By Sinde Wickersham (Alpha Chi, Butler University)
Twenty years ago my sister was given a 12% chance of pushing her stage IV sarcoma into remission. She has climbed mountains on her cancer journey and is still enjoying life in the fifth year of her latest remission. Because of her experience, when I was diagnosed with stage IA uterine cancer, I thought my experience would be relatively easy.
After a hysterectomy and oophorectomy that showed clean margins and no infected lymph nodes, I didn’t worry at all about the 2% chance of recurrence I was given. I almost felt like a fraud saying I was a cancer survivor because my entire treatment was simply a surgery that about 600,000 women in the U.S. have each year. I even returned to start the school year with my students just 10 days after my surgery. My family and I did not reimagine life as we knew it, as I was sure that I was one of the luckiest cancer patients.
After five years with no signs of trouble, I asked my oncologist if I needed to keep seeing him. He joked that it sounded like we were breaking up, but he sent me back to my regular gynecologist with his blessing. A couple of months later, I called and told him I thought we needed to get back together, as I had started spotting blood and knew that to be a telltale sign of recurrence. Some CT scans and biopsies later, I learned that both of my lungs were full of tumors of my metastasized uterine cancer and that current science could not offer me a chance at remission.
My sister helped me navigate the hopeful world of MD Anderson Cancer Center in Houston. I have participated in two clinical trials there, pre-pandemic, flying from Alabama every three weeks for treatments and doctor visits in an effort to manage the disease. The medical teams there know how to take you to the brink of death with treatment so that you can survive.
I can’t lie: it has been hard. Chemo infusions, oral chemo and travel to Houston. Loss of sick days, strength, stamina and consequently my treasured 35-year career as a high school Spanish teacher. Chemo side effects like neuropathy, diabetes, partially collapsed lungs and cirrhosis. Yes, I lost my hair, but the long-term effects of treatment have taken things that I had never imagined, like walking with my head up to make eye contact with passersby (to avoid hard falls) or planning my dream trip to Italy (my trimonthly scans might show tumor growth and necessitate a different treatment).
I am keeping it real. Some people want me to believe in a miracle that the cancer will just disappear, and while that could happen, I cannot lie to myself. My reality does not mean that I live hopelessly or despairingly. On the contrary, cancer has brought me abundant blessings! On my darkest days, when I lacked any quality of life and wondered what the point of continuing such debilitating treatment was, I thought about the hundreds of family, friends and former students who were sending me their love through cards and notes, prayers, gifts and helpful deeds. That is what sustained me. So many people have told me they admire my strength, but they have no idea that it actually comes from them.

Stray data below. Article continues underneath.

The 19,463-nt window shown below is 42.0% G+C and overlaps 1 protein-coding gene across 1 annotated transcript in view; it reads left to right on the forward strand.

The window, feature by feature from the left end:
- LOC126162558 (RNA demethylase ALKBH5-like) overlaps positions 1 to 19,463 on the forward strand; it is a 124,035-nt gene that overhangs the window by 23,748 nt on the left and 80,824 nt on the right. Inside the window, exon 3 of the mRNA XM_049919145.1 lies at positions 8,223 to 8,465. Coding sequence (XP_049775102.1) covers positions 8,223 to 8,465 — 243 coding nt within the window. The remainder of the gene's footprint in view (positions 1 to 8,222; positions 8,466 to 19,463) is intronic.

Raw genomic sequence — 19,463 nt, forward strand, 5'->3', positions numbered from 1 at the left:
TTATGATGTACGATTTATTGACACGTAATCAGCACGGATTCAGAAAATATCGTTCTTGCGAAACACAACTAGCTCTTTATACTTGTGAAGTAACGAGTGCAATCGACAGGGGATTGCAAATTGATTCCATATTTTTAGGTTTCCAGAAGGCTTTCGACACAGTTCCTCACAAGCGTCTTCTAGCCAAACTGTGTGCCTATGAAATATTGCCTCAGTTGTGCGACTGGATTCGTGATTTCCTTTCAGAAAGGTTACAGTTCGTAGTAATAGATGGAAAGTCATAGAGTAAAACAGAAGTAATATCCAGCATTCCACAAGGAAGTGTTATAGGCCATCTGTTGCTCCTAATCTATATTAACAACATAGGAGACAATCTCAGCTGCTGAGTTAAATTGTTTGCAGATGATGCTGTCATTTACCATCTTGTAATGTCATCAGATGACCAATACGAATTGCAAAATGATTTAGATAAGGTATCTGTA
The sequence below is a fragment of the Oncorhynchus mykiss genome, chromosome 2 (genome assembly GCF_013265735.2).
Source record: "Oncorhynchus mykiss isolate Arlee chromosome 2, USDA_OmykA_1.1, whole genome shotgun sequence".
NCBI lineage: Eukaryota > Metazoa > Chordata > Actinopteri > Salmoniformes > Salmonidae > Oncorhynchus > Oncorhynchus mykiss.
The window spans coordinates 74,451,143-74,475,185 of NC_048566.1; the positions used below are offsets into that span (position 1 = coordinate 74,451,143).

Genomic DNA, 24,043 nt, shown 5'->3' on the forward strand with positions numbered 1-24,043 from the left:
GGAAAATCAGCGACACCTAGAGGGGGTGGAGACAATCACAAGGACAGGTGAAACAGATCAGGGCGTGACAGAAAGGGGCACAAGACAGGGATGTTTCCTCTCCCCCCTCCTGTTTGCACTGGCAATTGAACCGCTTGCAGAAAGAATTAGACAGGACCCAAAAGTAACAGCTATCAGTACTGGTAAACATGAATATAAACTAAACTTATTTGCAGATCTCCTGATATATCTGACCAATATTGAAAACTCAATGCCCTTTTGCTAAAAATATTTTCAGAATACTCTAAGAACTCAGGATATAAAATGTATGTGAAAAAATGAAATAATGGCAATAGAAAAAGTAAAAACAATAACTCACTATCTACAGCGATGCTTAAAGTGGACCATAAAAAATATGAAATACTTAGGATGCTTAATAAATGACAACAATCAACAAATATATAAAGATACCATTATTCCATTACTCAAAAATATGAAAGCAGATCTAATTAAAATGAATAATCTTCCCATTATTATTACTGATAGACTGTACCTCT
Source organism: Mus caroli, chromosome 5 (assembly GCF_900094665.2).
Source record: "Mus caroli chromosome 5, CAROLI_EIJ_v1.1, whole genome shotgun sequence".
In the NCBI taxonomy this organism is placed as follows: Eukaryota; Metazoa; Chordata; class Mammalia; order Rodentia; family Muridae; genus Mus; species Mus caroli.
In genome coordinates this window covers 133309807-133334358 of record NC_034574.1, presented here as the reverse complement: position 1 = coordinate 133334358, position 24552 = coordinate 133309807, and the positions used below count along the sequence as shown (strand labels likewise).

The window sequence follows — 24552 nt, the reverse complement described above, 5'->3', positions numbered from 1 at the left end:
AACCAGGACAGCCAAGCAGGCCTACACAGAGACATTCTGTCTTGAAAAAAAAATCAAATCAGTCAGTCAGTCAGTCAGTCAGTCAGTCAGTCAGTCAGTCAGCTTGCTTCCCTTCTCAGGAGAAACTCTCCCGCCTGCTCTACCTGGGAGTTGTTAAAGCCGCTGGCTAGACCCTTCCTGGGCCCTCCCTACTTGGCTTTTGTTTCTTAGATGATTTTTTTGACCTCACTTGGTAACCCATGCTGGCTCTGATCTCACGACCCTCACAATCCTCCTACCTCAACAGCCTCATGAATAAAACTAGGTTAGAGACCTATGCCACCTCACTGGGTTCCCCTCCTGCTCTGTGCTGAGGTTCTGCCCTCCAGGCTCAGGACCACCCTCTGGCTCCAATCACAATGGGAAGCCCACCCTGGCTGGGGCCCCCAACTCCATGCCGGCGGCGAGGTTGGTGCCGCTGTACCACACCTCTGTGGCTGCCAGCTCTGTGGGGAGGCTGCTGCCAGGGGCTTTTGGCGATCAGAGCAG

As always, Alpha Chi Omega is part of my story. Forty years after living in the house together at Butler University, I watched in awe as a sister received a cancer diagnosis and died soon thereafter in such a loving and dignified way. Receiving regular care packages from one pledge sister and having another grow her hair an extra 12 inches to donate it in my honor gave me lasting fortitude. I am an Outlander fan, so the day I knew I needed to be tough, I started imagining swords lopping off cancer cells, and “slay” became my mantra. My pledge sister helped me come up with my hashtags #SindeSueSlays and #SlaySquad, and even sent a “slay sword” that accompanied me during my very first chemo infusion.
The oral chemo I take daily is currently managing the disease, and its side effects do not hinder me much. I can now appreciate being free from teaching responsibilities, even more so now that my husband is retired. I have the best support system ever. And even though I likely won’t see remission, I am sure that I am still one of the luckiest cancer patients.